IT city, it’s time to fight midriff menace

DECCAN CHRONICLE. | JOYEETA CHAKRAVORTY
Published Oct 31, 2017, 1:16 am IST
Updated Oct 31, 2017, 6:38 am IST
The National Family Health Survey 2015-16 reveals that 33.4% of women and 27.5% of men in the IT City are overweight.
Representational image
 Representational image

Here’s another downside of IT City, Bengaluru with its glitzy malls and generous sprinkling of junk food outlets. While its expertise in Information Technology has put it on the world map, the long working hours that the industry demands and the resulting stress appear to be taking a toll on the health of its people. With their work demanding all their time, the techies especially seem to be reaching out more for junk food that is never too far away. And now doctors are concerned this lifestyle is throwing them open to a host of diseases caused by unhealthy eating and lack of exercise. They have reason to worry as The National Family Health Survey 2015-16 (NFHS-4), reveals 33.4 per cent of  women in the city are either overweight or obese and 27.5 per cent  of men are overweight. Also,  6.7 per cent of adult women and 11.7 per cent of adult men in Bengaluru  suffer from hypertension (including the slightly above normal to very high) and 12.8 per cent of  urban women and 13.4 per cent of urban men have high to very high blood sugar levels . 

Says Ms Sherly Ganesh, dietitian, Columbia Asia Hospital,  "There is a big trend of junk food eating among techies in the city. Half of those, who come for counselling, have either weight issues, or their blood pressure is on the higher side. Many women have problem conceiving because of their weight gain. Although their lifestyle is stressful and most say they have no time to cook, people should be sensible enough to know where to draw the line." In fact, obesity is now becoming such a huge problem in the city that Dr Tulip, Consultant Bariatric, Metabolic (Diabetes) and Laparoscopic Surgeon at Vikram Hospital, Bengaluru says he conducts some 20 bariatric surgeries a month. "We have some seven to eight obese patients walking into our OPD  every day. And we conduct some four to five metabolic surgeries every month. These are done purely for metabolic purposes , which has three components , diabetes, hypertension and hypercholesterolemia, also called high cholesterol," she says. Adds  Dr Arun Rawal, a physiotherapist from People Tree Hospitals, "It may look like there is a growing concern for health and fitness in the city because of the mushrooming of gyms, aerobics and other fitness centres, but the fact is there is only a  small jump in people going for regular or rigorous physical activity every day and over half of Bengalureans still don’t do physical exercise on a regular basis.”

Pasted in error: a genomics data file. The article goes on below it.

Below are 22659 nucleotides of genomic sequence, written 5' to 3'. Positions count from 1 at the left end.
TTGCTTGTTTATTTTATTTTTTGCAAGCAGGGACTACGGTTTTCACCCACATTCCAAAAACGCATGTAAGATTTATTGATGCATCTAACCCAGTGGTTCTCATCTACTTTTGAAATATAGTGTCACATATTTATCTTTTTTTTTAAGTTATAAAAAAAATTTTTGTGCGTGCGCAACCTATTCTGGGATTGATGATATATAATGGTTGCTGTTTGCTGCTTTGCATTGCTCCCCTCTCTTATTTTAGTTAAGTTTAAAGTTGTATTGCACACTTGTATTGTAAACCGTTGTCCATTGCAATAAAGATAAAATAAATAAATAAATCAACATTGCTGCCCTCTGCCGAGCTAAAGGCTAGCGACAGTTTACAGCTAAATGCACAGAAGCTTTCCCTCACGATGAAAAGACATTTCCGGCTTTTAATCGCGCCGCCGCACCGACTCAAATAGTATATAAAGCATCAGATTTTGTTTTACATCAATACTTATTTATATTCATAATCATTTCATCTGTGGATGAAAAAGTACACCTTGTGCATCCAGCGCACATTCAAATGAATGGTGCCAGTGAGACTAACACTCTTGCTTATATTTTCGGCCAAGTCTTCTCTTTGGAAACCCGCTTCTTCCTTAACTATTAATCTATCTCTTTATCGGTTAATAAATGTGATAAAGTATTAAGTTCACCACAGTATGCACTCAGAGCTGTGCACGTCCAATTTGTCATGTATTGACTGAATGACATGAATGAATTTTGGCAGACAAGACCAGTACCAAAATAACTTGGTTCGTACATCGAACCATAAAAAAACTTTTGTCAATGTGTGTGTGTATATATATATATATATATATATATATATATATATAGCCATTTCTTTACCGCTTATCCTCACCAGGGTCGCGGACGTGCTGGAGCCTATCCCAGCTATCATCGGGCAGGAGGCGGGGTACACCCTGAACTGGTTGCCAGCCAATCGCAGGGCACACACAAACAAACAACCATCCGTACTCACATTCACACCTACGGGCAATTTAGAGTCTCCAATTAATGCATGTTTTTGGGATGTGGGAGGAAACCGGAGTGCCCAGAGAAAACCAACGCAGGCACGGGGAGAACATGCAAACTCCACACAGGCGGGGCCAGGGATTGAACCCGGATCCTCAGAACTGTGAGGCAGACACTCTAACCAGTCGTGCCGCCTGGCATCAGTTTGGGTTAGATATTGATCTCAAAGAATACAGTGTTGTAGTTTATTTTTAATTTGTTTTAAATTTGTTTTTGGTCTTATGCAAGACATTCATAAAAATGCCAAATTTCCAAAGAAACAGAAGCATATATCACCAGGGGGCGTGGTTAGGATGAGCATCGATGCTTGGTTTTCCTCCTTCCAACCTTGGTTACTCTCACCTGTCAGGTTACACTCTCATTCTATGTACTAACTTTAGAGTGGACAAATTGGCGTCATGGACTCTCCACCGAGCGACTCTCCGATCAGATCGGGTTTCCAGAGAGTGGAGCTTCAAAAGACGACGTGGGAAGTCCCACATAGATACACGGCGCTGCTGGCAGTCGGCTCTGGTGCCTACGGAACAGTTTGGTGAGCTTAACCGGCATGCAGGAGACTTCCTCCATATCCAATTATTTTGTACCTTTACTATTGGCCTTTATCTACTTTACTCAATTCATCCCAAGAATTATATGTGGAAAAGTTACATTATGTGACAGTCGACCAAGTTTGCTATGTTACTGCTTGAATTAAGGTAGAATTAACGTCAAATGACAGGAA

Warning that they could inviting trouble , he points out  there is strong evidence to suggest that physical inactivity increases the risk of many  non-communicable diseases (NCDs) such as coronary heart disease (CHD), type 2 diabetes, and breast and colon cancers, and shortens life expectancy. “Because much of the world’s population is inactive, this presents a major public health problem,"  Dr  Rawal laments. It’s not Bengalureans alone, who are at risk , however, as a study  conducted by healthi, a digital preventive health startup, says that about 30 per cent  of the country’s male population and 15 per cent of its female population under the age of 30  already have or are at a high risk of getting hypertension. As much as  21 per cent of India's men and nine per cent of  women are at a high risk of diabetes. Also 11 per cent of women and 23 per cent of men have high cholesterol. The study  found that 20 per cent  of India’s population has a sedentary lifestyle and is therefore at a higher risk of getting coronary heart disease. Unfortunately, despite their poor lifestyle choices, people are not opting for regular health check-ups as they should be. Going by the survey, 91 per cent of  women currently do not screen for cervical cancer and 88 per cent for breast cancer, although timely detection and treatment of both ailments can help save lives.